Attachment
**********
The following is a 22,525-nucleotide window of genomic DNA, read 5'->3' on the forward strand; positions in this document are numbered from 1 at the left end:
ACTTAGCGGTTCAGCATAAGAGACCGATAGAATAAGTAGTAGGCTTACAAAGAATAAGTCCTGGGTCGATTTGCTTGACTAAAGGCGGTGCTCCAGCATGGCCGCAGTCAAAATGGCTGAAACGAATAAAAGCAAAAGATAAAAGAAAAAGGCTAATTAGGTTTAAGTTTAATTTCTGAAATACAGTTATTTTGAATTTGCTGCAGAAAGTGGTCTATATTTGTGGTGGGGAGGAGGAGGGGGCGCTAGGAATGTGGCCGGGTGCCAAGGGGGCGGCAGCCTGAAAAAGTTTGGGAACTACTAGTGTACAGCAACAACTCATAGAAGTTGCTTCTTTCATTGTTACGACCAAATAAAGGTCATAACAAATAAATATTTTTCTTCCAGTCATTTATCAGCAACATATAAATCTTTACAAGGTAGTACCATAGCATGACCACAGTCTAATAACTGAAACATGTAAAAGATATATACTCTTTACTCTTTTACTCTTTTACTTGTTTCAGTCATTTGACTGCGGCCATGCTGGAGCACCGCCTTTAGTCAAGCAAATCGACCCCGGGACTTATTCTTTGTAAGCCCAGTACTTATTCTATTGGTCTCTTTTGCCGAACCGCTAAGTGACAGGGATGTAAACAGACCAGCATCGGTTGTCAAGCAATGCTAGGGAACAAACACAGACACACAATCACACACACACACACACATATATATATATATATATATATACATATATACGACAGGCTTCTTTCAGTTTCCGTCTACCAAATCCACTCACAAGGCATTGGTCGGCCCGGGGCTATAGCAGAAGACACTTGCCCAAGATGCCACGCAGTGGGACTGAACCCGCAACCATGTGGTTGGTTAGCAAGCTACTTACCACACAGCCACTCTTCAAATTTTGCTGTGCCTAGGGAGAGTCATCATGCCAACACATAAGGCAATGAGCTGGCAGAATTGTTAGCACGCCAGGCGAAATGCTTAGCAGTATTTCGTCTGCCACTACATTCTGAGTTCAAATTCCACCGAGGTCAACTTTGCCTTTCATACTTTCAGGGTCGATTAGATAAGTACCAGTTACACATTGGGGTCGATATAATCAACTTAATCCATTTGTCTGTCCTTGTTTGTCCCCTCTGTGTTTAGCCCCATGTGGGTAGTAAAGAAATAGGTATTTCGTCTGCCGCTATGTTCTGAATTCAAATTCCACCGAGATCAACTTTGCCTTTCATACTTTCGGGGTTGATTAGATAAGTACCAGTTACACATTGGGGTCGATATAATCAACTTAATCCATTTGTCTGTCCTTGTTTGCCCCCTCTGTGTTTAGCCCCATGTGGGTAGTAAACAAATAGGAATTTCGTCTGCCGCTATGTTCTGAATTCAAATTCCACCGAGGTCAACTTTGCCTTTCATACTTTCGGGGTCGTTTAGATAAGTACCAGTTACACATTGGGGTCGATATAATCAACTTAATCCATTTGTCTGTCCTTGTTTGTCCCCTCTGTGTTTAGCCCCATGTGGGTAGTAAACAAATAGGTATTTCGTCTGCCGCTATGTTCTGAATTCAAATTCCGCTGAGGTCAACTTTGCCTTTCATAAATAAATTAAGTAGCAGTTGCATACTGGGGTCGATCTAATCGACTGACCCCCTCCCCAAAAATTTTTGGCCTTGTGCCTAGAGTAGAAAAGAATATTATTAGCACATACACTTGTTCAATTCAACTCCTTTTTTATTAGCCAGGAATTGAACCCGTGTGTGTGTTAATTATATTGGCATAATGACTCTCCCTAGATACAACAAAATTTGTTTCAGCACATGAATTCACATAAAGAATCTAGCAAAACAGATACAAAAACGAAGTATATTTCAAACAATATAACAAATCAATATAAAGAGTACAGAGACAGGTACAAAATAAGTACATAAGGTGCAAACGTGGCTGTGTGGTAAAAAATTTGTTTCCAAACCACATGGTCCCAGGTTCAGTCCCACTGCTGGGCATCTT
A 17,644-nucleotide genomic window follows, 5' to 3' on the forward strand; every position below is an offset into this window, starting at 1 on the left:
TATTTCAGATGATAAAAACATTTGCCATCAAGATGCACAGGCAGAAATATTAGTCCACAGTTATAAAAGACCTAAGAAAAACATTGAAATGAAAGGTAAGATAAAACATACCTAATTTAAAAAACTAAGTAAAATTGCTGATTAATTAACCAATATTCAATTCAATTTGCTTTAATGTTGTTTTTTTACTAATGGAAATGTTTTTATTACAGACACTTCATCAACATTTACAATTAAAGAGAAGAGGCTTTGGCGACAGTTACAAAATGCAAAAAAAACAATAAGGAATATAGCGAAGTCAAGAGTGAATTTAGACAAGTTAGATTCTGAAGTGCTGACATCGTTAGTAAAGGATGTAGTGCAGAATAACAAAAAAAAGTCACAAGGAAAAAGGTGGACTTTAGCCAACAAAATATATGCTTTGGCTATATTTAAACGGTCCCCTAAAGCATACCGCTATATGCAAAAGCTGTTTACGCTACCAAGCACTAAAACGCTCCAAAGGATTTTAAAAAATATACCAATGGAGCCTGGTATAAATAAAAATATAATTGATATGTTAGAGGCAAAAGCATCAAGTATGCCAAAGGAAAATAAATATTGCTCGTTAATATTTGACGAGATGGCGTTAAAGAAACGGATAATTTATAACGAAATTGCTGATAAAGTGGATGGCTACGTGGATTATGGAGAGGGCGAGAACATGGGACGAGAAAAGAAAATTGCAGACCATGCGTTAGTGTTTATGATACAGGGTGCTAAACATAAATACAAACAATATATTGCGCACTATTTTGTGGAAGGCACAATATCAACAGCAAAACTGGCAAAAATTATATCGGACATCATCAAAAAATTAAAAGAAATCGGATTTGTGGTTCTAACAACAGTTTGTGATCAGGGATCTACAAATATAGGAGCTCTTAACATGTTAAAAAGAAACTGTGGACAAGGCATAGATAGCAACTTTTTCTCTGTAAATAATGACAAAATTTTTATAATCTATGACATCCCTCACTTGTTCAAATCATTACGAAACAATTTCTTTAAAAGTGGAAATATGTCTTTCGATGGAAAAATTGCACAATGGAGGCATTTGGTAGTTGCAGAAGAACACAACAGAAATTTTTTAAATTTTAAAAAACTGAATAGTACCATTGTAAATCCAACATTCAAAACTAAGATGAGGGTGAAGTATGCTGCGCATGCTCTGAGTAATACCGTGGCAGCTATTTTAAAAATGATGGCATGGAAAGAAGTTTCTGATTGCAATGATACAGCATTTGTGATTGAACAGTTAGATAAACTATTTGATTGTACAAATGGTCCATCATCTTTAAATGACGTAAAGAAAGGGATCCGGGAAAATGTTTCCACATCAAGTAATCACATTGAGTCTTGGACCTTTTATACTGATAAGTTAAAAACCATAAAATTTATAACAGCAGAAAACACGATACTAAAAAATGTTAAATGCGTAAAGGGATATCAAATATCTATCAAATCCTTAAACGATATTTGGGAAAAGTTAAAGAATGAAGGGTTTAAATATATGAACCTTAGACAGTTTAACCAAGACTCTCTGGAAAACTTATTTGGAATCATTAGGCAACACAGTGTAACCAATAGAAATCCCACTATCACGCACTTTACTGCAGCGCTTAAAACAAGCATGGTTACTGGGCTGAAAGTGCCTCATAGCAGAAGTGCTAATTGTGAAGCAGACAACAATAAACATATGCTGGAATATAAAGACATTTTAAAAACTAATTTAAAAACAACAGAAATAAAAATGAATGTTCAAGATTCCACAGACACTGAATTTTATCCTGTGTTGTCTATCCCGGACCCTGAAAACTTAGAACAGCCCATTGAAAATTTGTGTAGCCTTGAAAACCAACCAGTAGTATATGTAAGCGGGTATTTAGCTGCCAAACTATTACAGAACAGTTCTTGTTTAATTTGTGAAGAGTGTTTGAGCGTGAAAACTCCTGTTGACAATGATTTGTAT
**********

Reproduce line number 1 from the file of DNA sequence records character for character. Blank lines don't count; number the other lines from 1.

The following is a 22,525-nucleotide window of genomic DNA, read 5'->3' on the forward strand; positions in this document are numbered from 1 at the left end: